Bill Gates for a Day: Water & Sanitation presentation

Guy Hutton presented his findings on the subject of Water & Sanitation at the Bill Gates for a Day conference in March 2007.

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Assessment Paper

Copenhagen Consensus: Water and Sanitation Assessment, Rijsberman

An Assessment Paper on Water and Sanitation was prepared for the 2004 Copenhagen Consensus by Frank Rijsberman. The working paper used by the Expert Panel is available for download here, the...

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Perspective Paper

Copenhagen Consensus: Water and Sanitation Perspective, Vaux

An Assessment Paper on Water and Sanitation was prepared for the 2004 Copenhagen Consensus by Frank Rijsberman. Henry Vaux and John Boland wrote Perspective Papers in response.

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Perspective Paper

Copenhagen Consensus: Water and Sanitation Perspective, Boland

An Assessment Paper on Water and Sanitation was prepared for the 2004 Copenhagen Consensus by Frank Rijsberman. Henry Vaux and John Boland wrote Perspective Papers in response.

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Projects

A Scorecard for Humanity

A Scorecard for Humanity fits into the ongoing conversation between optimists and pessimists for the last half century. The central question has been: what is the state of the world? The results of our study have been published by Cambridge University Press under the book title How Much Have Global Problems Cost the World? A Scorecard from 1900 to 2050

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Copenhagen Consensus

The Copenhagen Consensus was our first project. The basic idea was to improve prioritization of the numerous problems the world faces, by gathering some of the world's greatest economists to a meeting where some of the biggest challenges in the world would be assessed.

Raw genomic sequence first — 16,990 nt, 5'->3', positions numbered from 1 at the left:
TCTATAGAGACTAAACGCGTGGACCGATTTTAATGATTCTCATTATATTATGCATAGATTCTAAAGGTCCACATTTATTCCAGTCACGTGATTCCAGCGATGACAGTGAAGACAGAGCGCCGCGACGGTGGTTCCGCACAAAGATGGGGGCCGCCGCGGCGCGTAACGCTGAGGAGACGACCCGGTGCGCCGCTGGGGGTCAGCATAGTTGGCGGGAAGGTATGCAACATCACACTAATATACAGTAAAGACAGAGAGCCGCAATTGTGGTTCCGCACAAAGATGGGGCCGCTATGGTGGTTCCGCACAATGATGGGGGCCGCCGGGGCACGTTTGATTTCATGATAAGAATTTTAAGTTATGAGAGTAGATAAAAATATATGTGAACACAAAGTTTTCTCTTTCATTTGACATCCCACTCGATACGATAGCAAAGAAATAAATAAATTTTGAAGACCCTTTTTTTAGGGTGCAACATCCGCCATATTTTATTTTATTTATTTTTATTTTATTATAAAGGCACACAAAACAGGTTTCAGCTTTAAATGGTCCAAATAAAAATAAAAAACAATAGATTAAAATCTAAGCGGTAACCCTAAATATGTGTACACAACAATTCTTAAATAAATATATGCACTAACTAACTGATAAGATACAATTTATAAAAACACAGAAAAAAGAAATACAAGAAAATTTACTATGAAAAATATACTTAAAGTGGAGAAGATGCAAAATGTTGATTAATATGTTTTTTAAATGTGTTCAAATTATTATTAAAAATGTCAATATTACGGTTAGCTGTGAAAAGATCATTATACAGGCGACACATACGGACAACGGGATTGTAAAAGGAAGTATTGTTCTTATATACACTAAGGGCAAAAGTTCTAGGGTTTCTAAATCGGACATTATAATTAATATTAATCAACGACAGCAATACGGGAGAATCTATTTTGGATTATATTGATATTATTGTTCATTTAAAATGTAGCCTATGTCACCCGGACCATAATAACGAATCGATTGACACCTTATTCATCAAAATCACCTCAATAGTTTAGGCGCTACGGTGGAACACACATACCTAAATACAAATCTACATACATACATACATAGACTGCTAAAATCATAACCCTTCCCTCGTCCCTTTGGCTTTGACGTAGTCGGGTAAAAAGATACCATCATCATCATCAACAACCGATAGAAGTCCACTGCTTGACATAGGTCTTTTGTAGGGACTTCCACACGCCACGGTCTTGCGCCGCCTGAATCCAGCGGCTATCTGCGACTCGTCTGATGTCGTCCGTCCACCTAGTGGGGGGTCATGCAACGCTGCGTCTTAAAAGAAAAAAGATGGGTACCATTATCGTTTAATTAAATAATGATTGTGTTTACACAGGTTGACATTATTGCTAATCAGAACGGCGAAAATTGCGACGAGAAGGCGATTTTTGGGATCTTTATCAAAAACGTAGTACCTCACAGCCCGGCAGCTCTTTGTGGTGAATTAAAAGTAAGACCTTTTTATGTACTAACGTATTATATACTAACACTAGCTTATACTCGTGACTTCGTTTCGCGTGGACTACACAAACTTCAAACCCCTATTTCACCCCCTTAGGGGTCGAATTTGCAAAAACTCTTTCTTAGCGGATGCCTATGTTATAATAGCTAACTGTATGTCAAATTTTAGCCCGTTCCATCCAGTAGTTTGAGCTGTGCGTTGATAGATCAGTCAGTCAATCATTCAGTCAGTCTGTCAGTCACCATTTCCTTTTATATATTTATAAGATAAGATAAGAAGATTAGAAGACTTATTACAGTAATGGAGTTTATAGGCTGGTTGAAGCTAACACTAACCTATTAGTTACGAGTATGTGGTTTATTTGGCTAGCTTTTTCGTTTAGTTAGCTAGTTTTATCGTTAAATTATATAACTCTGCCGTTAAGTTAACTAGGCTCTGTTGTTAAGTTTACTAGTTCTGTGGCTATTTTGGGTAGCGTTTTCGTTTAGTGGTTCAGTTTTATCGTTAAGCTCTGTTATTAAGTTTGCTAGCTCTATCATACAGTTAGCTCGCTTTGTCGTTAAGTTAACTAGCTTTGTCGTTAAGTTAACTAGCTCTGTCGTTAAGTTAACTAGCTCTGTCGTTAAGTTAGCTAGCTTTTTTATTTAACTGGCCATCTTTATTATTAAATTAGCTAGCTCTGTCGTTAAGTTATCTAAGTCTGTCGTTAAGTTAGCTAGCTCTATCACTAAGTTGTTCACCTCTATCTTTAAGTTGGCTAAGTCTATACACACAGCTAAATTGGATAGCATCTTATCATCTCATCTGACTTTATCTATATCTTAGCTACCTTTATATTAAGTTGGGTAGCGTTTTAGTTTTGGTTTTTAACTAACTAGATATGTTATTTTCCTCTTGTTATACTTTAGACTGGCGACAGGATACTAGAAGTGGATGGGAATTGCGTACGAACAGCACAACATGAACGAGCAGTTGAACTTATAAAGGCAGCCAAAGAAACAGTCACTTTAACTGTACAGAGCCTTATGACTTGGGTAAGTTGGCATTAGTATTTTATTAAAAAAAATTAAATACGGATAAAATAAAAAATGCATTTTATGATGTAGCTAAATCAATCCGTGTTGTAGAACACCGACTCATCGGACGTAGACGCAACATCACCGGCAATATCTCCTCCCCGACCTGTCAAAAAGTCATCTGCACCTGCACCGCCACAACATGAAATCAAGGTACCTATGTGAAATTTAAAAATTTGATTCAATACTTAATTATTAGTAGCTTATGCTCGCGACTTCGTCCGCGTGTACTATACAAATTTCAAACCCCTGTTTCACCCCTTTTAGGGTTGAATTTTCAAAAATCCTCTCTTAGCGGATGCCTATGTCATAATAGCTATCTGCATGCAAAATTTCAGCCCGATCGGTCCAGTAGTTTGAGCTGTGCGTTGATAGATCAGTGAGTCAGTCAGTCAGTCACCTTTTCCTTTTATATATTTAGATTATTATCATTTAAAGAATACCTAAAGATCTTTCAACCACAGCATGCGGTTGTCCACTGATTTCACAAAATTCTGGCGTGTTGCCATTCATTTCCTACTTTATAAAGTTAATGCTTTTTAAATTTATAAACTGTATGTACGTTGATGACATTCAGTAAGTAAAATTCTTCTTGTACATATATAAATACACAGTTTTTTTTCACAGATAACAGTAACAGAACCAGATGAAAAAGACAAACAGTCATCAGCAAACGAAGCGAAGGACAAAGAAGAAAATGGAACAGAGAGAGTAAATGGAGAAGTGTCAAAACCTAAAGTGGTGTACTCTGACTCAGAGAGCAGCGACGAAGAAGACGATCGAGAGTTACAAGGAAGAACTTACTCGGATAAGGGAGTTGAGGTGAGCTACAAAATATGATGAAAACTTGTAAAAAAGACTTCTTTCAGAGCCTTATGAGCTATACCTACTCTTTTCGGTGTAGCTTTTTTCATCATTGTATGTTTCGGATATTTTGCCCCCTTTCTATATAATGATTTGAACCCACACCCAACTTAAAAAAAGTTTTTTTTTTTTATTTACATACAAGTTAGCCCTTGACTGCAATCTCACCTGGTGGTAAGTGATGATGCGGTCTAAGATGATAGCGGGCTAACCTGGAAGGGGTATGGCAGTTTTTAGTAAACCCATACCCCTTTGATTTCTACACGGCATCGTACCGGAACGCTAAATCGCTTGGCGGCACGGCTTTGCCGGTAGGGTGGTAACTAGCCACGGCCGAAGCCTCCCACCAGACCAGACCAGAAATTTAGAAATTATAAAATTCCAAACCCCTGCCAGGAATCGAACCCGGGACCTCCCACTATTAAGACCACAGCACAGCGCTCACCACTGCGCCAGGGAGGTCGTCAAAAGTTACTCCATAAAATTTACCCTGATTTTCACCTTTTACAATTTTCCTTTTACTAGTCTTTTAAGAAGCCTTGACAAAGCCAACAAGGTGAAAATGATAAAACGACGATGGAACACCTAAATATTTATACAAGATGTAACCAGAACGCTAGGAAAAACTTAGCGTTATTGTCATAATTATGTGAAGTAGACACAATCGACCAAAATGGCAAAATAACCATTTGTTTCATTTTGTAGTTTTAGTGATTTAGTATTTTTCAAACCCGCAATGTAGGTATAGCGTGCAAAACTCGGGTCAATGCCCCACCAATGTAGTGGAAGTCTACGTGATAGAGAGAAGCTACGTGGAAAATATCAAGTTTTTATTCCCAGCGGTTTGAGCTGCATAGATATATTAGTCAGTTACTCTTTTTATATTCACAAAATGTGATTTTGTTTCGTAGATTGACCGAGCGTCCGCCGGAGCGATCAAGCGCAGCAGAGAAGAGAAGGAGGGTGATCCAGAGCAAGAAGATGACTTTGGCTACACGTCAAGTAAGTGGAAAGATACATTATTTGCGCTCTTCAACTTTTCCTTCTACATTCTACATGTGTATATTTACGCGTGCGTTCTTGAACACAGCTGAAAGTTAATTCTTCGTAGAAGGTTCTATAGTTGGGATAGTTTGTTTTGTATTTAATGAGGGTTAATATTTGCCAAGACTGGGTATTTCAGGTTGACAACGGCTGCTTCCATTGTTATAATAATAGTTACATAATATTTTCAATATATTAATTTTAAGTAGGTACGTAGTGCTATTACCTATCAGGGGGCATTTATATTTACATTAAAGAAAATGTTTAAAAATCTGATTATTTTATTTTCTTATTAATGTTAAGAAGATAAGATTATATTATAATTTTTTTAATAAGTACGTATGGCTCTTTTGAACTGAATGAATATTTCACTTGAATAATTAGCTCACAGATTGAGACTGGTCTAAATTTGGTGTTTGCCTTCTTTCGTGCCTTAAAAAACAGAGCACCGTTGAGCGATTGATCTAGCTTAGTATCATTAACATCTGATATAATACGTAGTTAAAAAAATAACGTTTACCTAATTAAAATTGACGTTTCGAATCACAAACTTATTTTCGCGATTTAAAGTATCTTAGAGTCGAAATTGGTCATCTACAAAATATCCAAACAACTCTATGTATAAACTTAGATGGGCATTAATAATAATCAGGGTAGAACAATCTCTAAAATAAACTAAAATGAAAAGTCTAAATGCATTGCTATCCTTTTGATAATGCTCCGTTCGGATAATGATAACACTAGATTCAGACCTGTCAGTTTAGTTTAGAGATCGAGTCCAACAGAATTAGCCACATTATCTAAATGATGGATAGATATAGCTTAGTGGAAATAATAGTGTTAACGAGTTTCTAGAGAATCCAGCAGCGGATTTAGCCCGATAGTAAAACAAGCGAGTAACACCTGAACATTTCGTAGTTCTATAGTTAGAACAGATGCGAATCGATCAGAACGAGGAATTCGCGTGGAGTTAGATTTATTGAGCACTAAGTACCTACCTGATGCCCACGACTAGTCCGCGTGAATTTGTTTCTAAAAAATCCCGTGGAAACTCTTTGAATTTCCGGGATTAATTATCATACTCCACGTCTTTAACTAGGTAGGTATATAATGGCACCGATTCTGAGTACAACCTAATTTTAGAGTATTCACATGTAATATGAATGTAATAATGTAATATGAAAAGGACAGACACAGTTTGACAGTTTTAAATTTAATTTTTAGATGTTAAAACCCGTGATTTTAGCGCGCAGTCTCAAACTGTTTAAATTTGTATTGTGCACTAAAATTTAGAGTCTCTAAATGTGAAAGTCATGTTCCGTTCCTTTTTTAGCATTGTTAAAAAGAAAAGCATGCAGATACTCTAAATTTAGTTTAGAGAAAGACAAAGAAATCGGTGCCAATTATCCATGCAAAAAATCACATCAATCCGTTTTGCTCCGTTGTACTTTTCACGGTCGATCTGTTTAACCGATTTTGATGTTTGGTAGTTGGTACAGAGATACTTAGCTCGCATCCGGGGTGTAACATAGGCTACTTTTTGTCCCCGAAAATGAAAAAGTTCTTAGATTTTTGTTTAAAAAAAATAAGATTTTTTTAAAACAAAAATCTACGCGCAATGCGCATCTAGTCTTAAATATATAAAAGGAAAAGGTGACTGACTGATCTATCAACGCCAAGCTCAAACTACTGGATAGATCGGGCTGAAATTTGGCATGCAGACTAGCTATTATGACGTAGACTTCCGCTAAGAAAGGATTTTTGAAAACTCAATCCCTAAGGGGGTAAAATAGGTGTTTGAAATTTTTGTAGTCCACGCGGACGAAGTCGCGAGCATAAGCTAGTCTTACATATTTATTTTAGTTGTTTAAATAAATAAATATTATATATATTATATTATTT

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Copenhagen Consensus III

In 2004 and 2008, the Copenhagen Consensus Center held two major projects that helped to shape overseas development spending and philanthropic decisions for years to come. The third Copenhagen Consensus was the latest iteration of our ongoing work to prioritize the best solutions.

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Post-2015 Consensus

In 2015, the UN's Millennium Development Goals are expiring and the international community will set new goals. The Post-2015 Consensus brings together the world’s top economists, NGOs, international agencies and businesses to identify the goals with the greatest benefit-to-cost ratio for the next development agenda.

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Copenhagen Consensus II

The second Copenhagen Consensus took place 25-30 May in Copenhagen. Once again, our Expert Panel tackled the question, Imagine you had $75 billion to donate to worthwhile causes. What would you do, and where should we start? The Panel released a prioritized list recommending how best to tackle ten of the world's most pressing issues.

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Copenhagen Consensus Georgetown

Copenhagen Consensus 2006 followed a similar procedure to the first Copenhagen Consensus, drawing on the earlier exercise. Representatives had available to them the materials from the previous meeting, and over two days heard new presentations from acknowledged economists and UN experts for each of the ten challenge areas.